U.S. Trustee Wants To Interview Jack Brown On Missing Millions; Brown Attorney Resists; Skiles Said Daughter Spotted Ponzi Scheme

Wednesday, February 6, 2013

Samuel K. Crocker of the U.S. Trustee's Office is asking to be able to interview Soddy Daisy tax advisor Jack E. Brown about an alleged $12 million Ponzi Scheme that left dozens of "investors" holding the bag.

Attorney Tom Ray, representing the ailing Brown, said he remains too sick to be able to answer questions. He said, "The Debtor’s health condition is such that it is unlikely that he is able to give testimony."

He added, "The Debtor has executed financial disclosure forms for the U.

S. Trustee to obtain his banks records and the chapter 7 trustee is in possession of all of his records."

Attorney Ray also said, "The Debtor intends on fully testifying if he is physically able, at the 341 meeting or at a time and place that is mutually convenient to the trustee which is consistent with his current health situation."

A hearing is set on the motion before Bankruptcy Court Judge John Cook.

Meanwhile, bankruptcy trustee Jerry Farinash said he has worked out a compromise with one of the Brown investors, B.A. Skiles.

He said the issue "relates to the amount of monies paid to Mr. Skiles by Jack Brown which must be returned to the Estate as the result of an avoidable transfer."

Trustee Farinahs said Mr. Skiles began doing business with Brown's Tax Service in 2006. He periodically would “invest” money with Mr. Brown and those monies would be returned to him. When those monies were returned to him, he was not paid the interest due on his investment.

In April of 2010, the amount of interest owed to Mr. Skiles was $133,432.81 as told to him by Mr. Brown. Mr. Skiles “invested” another $66,567.19 to round the number of his interest and investment to $200,000.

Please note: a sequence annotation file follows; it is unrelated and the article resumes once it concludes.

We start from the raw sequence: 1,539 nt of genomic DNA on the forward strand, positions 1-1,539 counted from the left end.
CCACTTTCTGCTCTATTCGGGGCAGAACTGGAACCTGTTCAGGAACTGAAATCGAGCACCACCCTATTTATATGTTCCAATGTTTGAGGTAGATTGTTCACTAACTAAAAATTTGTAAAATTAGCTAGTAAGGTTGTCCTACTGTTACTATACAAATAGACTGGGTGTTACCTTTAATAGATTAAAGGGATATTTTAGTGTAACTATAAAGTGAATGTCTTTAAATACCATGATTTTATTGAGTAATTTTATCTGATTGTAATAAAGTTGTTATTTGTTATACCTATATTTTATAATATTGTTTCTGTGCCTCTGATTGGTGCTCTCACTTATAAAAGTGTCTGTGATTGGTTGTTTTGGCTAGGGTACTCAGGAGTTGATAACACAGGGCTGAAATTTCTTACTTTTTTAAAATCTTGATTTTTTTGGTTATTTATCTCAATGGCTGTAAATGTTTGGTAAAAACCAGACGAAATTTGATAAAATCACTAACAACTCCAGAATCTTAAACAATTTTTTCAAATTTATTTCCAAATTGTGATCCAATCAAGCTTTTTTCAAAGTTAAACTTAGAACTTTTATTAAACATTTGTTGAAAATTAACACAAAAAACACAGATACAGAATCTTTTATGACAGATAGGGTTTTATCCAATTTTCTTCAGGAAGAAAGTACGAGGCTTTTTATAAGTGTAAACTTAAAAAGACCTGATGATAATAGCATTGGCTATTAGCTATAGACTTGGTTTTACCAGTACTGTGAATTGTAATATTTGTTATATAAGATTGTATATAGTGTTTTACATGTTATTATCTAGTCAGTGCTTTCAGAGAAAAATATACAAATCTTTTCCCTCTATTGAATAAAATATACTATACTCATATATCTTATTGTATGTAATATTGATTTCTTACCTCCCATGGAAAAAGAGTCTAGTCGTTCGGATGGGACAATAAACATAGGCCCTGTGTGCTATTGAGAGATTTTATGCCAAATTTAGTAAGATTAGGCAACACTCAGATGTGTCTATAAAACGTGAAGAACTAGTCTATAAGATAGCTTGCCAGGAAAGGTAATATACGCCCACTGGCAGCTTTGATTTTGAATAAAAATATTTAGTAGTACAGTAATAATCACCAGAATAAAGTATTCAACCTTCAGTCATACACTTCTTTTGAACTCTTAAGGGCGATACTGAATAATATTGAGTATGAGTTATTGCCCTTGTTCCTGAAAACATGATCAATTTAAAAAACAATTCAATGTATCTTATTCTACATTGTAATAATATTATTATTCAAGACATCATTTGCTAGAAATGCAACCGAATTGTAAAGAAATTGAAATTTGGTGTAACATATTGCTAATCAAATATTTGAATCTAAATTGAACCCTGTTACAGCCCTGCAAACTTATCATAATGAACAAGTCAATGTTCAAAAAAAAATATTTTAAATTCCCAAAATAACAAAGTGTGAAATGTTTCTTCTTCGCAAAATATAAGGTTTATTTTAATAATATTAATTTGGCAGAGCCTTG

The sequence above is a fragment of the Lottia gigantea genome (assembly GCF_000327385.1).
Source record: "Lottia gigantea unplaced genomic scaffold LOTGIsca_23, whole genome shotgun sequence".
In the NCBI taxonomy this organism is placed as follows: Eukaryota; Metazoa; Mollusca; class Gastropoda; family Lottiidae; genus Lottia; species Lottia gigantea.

A Promissory Note made payable to Mr. Skiles and signed by Jack Brown in the amount of $200,000 was delivered to Mr. Skiles.

On behalf of his brother and sister, Mr. Skiles “invested” another $60,000 in separate investments.  On behalf of another individual, Mr. Skiles “invested” $2,504.23.

Trustee Farinash said in early 2011, Mr. Skiles' daughter viewed a program on television discussing Ponzi Schemes. She "became convinced that the Debtor was running a Ponzi Scheme and encouraged her father to withdraw all of his money from his investment with Mr. Brown."

The trustee said, "Mr. Skiles was initially reluctant but after continued prodding from his daughter, withdrew all monies with Mr. Brown. Even though he received his funds from the Debtor, Mr. Skiles continued to believe Mr. Brown was operating a legitimate investment business. It was not until late 2012 that Mr. Skiles came to grips with the fact the Debtor was operating a Ponzi Scheme."

The total interest paid to Mr. Skiles on the three investments was $163,883.54. The total investment returned to Mr. Skiles, individually, was $66,567.19.

The terms of the settlement are that Mr. Skiles will pay the trustee the sum of $197,167.13 in full and final settlement of any and all claims which the Trustee has against him. This amount represents the interest of $163,883.54 plus one half of the total investment returned to Mr. Skiles individually, the trustee said.

He added, "This settlement is fair, equitable and in the best interest of the Estate and its creditors in that it allows the Trustee to recover all of the interest paid to Mr. Skiles on his investment as well as one-half of the amount he actually invested. In the event the Trustee were to institute litigation against Mr. Skiles for the avoidance of the payment he received, it would be an all or nothing case.

"The repayment of one-half of the investment that he received is, in essence, a 50/50 compromise on the likelihood of success by either party. Mr. Skiles sought out the Trustee to negotiate this settlement. He voluntarily came forward to disclose" his part in the Brown investments.


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